After the first chimney the route traverses right, I ran this as a short pitch but should have probably just ran P2 a bit longer. The next pitch (4 in this case) runs directly up a steep groove. This was the crux for me. The moves are not obvious but eventually the foot placements become obvious. Again, there’s not much in the way of hand holds but a bit of palming got me up and to the cave and start of the 5th pitch. This run directly up a wide corner with an awkward overhang. This did require a bit of strenuous pulling round, I had a few attempts before finding the best way over. The remainder of the route runs directly up the chimney and isn’t too difficult.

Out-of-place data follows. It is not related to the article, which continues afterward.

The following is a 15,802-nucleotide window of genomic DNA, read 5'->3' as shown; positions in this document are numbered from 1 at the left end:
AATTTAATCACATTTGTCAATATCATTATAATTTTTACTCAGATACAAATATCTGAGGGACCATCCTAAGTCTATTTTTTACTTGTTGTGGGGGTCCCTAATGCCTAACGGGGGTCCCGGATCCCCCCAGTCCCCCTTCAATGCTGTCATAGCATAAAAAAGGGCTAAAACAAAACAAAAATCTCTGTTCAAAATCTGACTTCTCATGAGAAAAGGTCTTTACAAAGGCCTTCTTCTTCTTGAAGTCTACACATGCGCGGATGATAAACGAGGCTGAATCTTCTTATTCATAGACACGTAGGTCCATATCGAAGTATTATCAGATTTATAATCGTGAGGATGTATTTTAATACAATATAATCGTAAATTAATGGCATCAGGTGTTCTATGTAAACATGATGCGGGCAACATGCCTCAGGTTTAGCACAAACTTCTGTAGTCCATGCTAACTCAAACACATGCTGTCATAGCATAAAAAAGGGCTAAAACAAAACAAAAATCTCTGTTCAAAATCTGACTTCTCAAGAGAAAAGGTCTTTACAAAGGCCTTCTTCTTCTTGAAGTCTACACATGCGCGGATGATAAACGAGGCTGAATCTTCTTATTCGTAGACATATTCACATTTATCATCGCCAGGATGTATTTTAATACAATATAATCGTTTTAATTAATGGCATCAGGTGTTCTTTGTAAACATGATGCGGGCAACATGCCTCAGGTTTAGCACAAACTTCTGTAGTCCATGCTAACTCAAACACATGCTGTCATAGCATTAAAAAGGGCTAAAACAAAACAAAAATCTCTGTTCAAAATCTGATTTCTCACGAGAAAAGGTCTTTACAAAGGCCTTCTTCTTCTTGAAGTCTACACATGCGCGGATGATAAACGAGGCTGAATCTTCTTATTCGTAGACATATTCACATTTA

on pitch 5


plenty of comfortable turf seats on the way up


on the descent

A great route and well worth the 2 stars. Hopefully we’ll get more dry days here in the future.

Dent Blanche South Ridge – AD

The almost perfect free standing pyramid of the Dent Blanche had interested me since we started climbing in the alps. With the long ridges set on the four points of the compass we decided the classic south ridge route was a must.

The route is a minimum of two days and with no lift assistance the walk up to the Dent Blanche hut (3507m) from the valley requires good fitness. Thankfully the varied terrain from the lush valley to the glacier moraine and then the snowfield gives plenty of interest and photo opportunities.